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The List: Thank You for Your Service — Property-Tax Relief for Disabled Vets

Slightly more than 10,000 households qualified for the tax break last year. Here's a list of the top 10 communities with the largest number of disabled-veteran exemptions

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Seventy years ago, as a way to recognize the sacrifices World War II veterans made for their country, New Jersey enacted a property-tax exemption for disabled veterans.

Under the law, which has been amended 11 times, certain disabled veteran households do not have to pay any local property taxes. To qualify for the exemption, a veteran must be a homeowner and permanent resident in the state, have served in active duty during a war, be permanently and totally disabled (the wartime service-connected disability must be certified by the U.S. Department of Veterans Affairs), or have died during service. The unmarried surviving spouse of a deceased veteran also qualifies for the exemption. The most recent amendment to the law, enacted in 2007, extends the exemption to the surviving spouse of any veteran whose disability declaration is granted after his death.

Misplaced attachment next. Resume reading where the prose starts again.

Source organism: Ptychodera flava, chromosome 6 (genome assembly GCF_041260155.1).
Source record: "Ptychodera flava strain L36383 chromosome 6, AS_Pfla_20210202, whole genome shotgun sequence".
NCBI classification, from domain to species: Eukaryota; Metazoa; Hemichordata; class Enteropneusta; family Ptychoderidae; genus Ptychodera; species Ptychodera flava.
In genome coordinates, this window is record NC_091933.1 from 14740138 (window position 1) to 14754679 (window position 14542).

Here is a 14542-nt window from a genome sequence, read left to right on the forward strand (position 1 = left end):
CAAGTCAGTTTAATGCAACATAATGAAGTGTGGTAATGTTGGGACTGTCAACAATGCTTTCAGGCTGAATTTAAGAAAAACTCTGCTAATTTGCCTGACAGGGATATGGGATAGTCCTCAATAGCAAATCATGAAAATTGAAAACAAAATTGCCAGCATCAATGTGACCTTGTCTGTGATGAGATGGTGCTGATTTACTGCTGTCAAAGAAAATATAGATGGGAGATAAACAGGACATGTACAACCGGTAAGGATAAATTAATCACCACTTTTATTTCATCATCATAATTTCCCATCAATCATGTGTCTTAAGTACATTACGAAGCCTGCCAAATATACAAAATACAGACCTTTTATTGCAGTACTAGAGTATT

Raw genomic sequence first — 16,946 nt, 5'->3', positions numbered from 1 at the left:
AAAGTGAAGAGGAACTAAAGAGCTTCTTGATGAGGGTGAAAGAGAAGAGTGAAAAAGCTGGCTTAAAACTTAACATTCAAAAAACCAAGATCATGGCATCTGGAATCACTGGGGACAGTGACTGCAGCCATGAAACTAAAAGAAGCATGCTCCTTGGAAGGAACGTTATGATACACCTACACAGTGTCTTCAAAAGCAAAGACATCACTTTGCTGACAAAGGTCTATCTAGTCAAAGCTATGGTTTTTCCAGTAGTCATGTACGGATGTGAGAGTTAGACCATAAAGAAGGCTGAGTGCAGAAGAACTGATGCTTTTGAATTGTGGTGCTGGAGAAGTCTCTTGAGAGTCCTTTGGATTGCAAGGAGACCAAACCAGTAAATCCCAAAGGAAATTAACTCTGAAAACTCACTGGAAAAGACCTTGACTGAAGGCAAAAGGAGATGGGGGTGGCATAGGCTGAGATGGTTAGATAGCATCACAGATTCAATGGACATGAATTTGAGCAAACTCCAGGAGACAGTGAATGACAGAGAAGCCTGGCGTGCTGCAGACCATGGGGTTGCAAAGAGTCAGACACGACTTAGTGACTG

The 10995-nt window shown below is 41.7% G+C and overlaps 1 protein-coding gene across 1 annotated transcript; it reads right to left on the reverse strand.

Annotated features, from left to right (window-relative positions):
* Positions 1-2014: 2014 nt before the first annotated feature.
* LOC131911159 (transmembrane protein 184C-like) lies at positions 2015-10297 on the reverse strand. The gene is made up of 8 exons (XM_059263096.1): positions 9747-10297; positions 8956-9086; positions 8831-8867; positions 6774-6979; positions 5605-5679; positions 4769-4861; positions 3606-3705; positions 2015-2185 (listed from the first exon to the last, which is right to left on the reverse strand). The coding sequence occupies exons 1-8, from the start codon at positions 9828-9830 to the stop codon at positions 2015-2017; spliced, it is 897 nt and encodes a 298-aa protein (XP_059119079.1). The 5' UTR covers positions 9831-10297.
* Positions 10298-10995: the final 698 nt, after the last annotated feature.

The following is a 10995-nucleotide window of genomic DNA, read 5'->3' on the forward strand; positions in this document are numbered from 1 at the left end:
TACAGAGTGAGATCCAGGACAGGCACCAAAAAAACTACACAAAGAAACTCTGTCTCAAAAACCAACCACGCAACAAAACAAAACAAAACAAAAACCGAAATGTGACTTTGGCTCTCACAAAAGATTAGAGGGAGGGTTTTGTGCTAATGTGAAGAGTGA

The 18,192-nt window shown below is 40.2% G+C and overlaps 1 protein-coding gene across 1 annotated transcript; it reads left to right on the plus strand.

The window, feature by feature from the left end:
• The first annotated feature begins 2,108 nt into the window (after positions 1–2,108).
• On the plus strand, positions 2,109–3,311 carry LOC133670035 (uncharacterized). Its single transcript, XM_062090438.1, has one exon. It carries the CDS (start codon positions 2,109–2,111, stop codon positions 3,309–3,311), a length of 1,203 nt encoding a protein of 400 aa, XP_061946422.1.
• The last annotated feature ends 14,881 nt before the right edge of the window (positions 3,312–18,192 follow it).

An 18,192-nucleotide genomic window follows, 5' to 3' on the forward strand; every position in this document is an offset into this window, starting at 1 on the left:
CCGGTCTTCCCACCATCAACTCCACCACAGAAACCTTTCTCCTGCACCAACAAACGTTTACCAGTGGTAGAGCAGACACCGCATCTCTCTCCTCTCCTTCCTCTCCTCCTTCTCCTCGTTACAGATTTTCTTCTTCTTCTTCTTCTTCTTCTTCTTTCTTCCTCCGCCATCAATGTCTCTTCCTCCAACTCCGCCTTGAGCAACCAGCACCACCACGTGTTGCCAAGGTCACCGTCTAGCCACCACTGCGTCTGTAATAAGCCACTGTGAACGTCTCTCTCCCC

Unlike several other breaks offered from New Jersey's highest-in-the-nation property taxes, the veterans' exemption is not paid by the state. Instead, it is absorbed by all the other taxpayers within a municipality.

"I would surmise that back in those days, it was seen as a municipal duty to help support your neighbors who fought and came back disabled," said Marc Pfeiffer, assistant director of the Bloustein Local Government Research Center and a former deputy director of the state's Division of Local Government Services. "Plus, the state didn't have money to pay for that."